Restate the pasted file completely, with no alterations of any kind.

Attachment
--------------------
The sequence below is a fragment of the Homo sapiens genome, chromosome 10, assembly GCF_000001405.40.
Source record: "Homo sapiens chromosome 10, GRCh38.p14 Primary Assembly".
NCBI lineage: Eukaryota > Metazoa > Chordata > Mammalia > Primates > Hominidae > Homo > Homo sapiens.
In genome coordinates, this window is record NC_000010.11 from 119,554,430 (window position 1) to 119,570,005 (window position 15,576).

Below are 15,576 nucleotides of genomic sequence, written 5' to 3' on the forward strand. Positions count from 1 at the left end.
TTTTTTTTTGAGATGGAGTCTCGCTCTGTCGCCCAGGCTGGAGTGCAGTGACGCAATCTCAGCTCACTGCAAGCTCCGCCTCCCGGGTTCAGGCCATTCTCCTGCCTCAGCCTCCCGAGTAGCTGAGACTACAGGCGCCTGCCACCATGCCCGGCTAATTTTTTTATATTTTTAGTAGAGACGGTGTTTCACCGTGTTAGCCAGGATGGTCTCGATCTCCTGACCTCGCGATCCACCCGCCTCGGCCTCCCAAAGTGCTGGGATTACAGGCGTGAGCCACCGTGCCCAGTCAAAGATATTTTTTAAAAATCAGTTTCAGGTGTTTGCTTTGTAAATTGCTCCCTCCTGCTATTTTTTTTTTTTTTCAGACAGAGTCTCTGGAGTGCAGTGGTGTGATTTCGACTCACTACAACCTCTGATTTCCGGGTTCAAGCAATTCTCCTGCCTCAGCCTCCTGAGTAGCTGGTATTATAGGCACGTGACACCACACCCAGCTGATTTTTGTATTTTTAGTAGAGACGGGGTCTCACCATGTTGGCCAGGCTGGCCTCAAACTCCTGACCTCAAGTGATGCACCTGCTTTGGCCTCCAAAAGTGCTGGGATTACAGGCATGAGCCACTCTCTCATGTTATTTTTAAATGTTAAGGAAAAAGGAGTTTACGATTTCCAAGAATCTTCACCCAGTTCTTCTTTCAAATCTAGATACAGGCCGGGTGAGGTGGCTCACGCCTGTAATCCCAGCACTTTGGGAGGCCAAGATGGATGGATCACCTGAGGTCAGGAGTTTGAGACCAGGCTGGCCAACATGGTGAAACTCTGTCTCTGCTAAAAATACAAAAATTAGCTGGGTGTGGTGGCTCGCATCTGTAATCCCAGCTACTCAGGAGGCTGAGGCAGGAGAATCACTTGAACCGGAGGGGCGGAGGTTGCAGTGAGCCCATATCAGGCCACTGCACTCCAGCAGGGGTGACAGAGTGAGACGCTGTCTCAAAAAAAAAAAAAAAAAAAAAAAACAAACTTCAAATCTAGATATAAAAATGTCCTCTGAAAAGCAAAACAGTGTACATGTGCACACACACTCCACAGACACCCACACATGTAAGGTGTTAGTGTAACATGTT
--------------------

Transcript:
The sequence below is a fragment of the Homo sapiens genome, chromosome 10, assembly GCF_000001405.40.
Source record: "Homo sapiens chromosome 10, GRCh38.p14 Primary Assembly".
NCBI lineage: Eukaryota > Metazoa > Chordata > Mammalia > Primates > Hominidae > Homo > Homo sapiens.
In genome coordinates, this window is record NC_000010.11 from 119,554,430 (window position 1) to 119,570,005 (window position 15,576).

Below are 15,576 nucleotides of genomic sequence, written 5' to 3' on the forward strand. Positions count from 1 at the left end.
TTTTTTTTTGAGATGGAGTCTCGCTCTGTCGCCCAGGCTGGAGTGCAGTGACGCAATCTCAGCTCACTGCAAGCTCCGCCTCCCGGGTTCAGGCCATTCTCCTGCCTCAGCCTCCCGAGTAGCTGAGACTACAGGCGCCTGCCACCATGCCCGGCTAATTTTTTTATATTTTTAGTAGAGACGGTGTTTCACCGTGTTAGCCAGGATGGTCTCGATCTCCTGACCTCGCGATCCACCCGCCTCGGCCTCCCAAAGTGCTGGGATTACAGGCGTGAGCCACCGTGCCCAGTCAAAGATATTTTTTAAAAATCAGTTTCAGGTGTTTGCTTTGTAAATTGCTCCCTCCTGCTATTTTTTTTTTTTTTCAGACAGAGTCTCTGGAGTGCAGTGGTGTGATTTCGACTCACTACAACCTCTGATTTCCGGGTTCAAGCAATTCTCCTGCCTCAGCCTCCTGAGTAGCTGGTATTATAGGCACGTGACACCACACCCAGCTGATTTTTGTATTTTTAGTAGAGACGGGGTCTCACCATGTTGGCCAGGCTGGCCTCAAACTCCTGACCTCAAGTGATGCACCTGCTTTGGCCTCCAAAAGTGCTGGGATTACAGGCATGAGCCACTCTCTCATGTTATTTTTAAATGTTAAGGAAAAAGGAGTTTACGATTTCCAAGAATCTTCACCCAGTTCTTCTTTCAAATCTAGATACAGGCCGGGTGAGGTGGCTCACGCCTGTAATCCCAGCACTTTGGGAGGCCAAGATGGATGGATCACCTGAGGTCAGGAGTTTGAGACCAGGCTGGCCAACATGGTGAAACTCTGTCTCTGCTAAAAATACAAAAATTAGCTGGGTGTGGTGGCTCGCATCTGTAATCCCAGCTACTCAGGAGGCTGAGGCAGGAGAATCACTTGAACCGGAGGGGCGGAGGTTGCAGTGAGCCCATATCAGGCCACTGCACTCCAGCAGGGGTGACAGAGTGAGACGCTGTCTCAAAAAAAAAAAAAAAAAAAAAAAACAAACTTCAAATCTAGATATAAAAATGTCCTCTGAAAAGCAAAACAGTGTACATGTGCACACACACTCCACAGACACCCACACATGTAAGGTGTTAGTGTAACATGTT